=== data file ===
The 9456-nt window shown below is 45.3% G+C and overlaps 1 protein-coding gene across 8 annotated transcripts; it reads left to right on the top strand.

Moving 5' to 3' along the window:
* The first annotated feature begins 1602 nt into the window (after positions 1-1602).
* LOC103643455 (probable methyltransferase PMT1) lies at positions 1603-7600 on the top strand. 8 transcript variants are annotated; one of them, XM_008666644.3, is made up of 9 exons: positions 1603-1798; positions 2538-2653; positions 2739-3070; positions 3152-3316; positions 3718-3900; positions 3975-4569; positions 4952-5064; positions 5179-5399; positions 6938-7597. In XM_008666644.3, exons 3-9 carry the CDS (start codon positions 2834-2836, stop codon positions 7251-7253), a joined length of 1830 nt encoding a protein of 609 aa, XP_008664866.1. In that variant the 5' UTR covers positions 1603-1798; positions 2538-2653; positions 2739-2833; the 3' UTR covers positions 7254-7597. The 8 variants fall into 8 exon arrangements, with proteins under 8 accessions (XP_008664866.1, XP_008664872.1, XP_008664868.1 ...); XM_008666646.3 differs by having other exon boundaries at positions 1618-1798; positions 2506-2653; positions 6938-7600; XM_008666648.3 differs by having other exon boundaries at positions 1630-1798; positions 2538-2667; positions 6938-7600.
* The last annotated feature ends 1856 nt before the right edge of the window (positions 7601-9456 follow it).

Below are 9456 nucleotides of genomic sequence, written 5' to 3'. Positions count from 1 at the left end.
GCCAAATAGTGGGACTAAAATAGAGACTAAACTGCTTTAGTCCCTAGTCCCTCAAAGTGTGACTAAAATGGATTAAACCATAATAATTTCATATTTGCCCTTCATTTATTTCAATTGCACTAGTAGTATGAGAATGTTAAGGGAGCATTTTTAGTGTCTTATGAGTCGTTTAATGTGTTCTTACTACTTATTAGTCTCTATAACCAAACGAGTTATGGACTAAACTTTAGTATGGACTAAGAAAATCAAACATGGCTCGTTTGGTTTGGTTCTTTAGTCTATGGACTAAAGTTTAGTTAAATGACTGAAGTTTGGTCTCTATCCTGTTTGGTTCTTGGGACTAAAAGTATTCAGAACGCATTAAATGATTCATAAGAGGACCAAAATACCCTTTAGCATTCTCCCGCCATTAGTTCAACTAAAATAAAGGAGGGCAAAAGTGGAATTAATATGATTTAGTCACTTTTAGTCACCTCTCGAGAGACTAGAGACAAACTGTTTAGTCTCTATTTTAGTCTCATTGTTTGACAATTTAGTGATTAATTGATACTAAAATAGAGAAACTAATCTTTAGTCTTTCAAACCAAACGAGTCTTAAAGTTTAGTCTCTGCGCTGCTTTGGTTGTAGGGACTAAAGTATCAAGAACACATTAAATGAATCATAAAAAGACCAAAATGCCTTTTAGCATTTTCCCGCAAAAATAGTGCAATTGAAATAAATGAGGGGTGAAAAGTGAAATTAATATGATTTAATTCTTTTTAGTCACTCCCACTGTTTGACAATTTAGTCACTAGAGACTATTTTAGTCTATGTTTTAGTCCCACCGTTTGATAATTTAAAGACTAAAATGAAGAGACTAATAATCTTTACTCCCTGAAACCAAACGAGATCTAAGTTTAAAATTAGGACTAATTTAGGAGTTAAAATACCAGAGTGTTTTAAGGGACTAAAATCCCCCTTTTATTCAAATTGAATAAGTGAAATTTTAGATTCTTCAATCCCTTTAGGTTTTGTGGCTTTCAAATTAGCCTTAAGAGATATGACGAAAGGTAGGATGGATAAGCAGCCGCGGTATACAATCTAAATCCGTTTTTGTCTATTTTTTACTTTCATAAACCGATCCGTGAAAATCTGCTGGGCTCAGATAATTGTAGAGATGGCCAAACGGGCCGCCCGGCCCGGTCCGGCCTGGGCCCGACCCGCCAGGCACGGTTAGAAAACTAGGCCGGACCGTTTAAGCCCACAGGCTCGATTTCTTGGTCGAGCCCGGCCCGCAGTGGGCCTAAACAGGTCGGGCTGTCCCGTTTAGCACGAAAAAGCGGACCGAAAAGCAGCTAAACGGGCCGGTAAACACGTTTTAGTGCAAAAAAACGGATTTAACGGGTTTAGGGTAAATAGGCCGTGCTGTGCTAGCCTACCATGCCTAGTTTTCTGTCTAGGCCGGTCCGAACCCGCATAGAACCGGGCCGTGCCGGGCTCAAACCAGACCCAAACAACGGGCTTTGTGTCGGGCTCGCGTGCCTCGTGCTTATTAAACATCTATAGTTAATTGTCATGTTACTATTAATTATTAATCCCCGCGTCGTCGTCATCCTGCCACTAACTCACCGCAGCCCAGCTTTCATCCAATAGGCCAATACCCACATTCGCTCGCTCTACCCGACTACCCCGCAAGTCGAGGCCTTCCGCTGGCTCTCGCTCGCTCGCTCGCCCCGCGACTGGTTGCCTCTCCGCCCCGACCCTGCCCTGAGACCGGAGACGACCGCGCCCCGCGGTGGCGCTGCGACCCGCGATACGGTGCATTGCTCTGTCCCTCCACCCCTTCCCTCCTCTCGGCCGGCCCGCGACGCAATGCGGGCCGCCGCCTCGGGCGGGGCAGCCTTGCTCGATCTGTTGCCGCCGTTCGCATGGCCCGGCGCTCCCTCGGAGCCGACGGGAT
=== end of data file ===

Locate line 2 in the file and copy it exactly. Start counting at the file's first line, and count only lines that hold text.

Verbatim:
Moving 5' to 3' along the window: